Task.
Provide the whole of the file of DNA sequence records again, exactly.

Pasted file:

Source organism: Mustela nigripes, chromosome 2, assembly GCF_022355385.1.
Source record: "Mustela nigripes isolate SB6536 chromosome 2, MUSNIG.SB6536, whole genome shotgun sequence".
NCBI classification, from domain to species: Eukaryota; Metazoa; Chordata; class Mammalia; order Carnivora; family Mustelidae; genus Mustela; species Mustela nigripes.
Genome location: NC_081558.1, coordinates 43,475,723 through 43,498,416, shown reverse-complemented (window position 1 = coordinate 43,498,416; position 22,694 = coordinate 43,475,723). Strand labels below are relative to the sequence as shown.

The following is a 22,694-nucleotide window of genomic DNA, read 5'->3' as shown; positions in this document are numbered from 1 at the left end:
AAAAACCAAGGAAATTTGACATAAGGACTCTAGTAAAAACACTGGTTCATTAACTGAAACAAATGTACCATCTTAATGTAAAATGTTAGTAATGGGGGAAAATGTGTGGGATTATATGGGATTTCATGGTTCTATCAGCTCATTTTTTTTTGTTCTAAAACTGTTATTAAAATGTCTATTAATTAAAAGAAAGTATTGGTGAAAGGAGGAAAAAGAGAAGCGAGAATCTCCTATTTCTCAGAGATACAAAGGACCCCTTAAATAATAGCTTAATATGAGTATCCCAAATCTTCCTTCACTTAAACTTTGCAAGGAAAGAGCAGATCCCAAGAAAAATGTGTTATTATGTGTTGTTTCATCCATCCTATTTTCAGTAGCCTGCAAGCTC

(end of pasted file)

Source organism: Mustela nigripes, chromosome 2, assembly GCF_022355385.1.
Source record: "Mustela nigripes isolate SB6536 chromosome 2, MUSNIG.SB6536, whole genome shotgun sequence".
NCBI classification, from domain to species: Eukaryota; Metazoa; Chordata; class Mammalia; order Carnivora; family Mustelidae; genus Mustela; species Mustela nigripes.
Genome location: NC_081558.1, coordinates 43,475,723 through 43,498,416, shown reverse-complemented (window position 1 = coordinate 43,498,416; position 22,694 = coordinate 43,475,723). Strand labels below are relative to the sequence as shown.

The following is a 22,694-nucleotide window of genomic DNA, read 5'->3' as shown; positions in this document are numbered from 1 at the left end:
AAAAACCAAGGAAATTTGACATAAGGACTCTAGTAAAAACACTGGTTCATTAACTGAAACAAATGTACCATCTTAATGTAAAATGTTAGTAATGGGGGAAAATGTGTGGGATTATATGGGATTTCATGGTTCTATCAGCTCATTTTTTTTTGTTCTAAAACTGTTATTAAAATGTCTATTAATTAAAAGAAAGTATTGGTGAAAGGAGGAAAAAGAGAAGCGAGAATCTCCTATTTCTCAGAGATACAAAGGACCCCTTAAATAATAGCTTAATATGAGTATCCCAAATCTTCCTTCACTTAAACTTTGCAAGGAAAGAGCAGATCCCAAGAAAAATGTGTTATTATGTGTTGTTTCATCCATCCTATTTTCAGTAGCCTGCAAGCTC